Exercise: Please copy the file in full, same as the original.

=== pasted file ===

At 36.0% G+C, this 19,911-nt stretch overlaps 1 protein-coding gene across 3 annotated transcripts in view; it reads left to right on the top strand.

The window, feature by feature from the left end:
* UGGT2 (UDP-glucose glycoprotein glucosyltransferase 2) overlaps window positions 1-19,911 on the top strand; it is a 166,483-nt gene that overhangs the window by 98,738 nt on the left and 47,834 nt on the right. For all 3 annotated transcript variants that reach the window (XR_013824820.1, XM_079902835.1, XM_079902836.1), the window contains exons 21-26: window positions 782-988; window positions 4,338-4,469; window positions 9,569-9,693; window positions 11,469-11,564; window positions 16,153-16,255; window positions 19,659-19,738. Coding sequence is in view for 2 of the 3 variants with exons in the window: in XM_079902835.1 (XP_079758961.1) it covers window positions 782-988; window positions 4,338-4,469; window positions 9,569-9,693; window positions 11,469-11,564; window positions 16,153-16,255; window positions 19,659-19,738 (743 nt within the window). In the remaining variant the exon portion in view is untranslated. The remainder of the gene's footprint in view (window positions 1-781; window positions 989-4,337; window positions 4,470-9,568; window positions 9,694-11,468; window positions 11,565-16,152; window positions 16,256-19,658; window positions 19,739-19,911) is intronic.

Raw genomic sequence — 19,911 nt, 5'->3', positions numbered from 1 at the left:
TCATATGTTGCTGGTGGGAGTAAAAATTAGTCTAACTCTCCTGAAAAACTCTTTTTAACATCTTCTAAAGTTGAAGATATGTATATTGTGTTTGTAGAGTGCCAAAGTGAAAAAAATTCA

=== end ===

At 36.0% G+C, this 19,911-nt stretch overlaps 1 protein-coding gene across 3 annotated transcripts in view; it reads left to right on the top strand.

The window, feature by feature from the left end:
* UGGT2 (UDP-glucose glycoprotein glucosyltransferase 2) overlaps window positions 1-19,911 on the top strand; it is a 166,483-nt gene that overhangs the window by 98,738 nt on the left and 47,834 nt on the right. For all 3 annotated transcript variants that reach the window (XR_013824820.1, XM_079902835.1, XM_079902836.1), the window contains exons 21-26: window positions 782-988; window positions 4,338-4,469; window positions 9,569-9,693; window positions 11,469-11,564; window positions 16,153-16,255; window positions 19,659-19,738. Coding sequence is in view for 2 of the 3 variants with exons in the window: in XM_079902835.1 (XP_079758961.1) it covers window positions 782-988; window positions 4,338-4,469; window positions 9,569-9,693; window positions 11,469-11,564; window positions 16,153-16,255; window positions 19,659-19,738 (743 nt within the window). In the remaining variant the exon portion in view is untranslated. The remainder of the gene's footprint in view (window positions 1-781; window positions 989-4,337; window positions 4,470-9,568; window positions 9,694-11,468; window positions 11,565-16,152; window positions 16,256-19,658; window positions 19,739-19,911) is intronic.

Raw genomic sequence — 19,911 nt, 5'->3', positions numbered from 1 at the left:
TCATATGTTGCTGGTGGGAGTAAAAATTAGTCTAACTCTCCTGAAAAACTCTTTTTAACATCTTCTAAAGTTGAAGATATGTATATTGTGTTTGTAGAGTGCCAAAGTGAAAAAAATTCA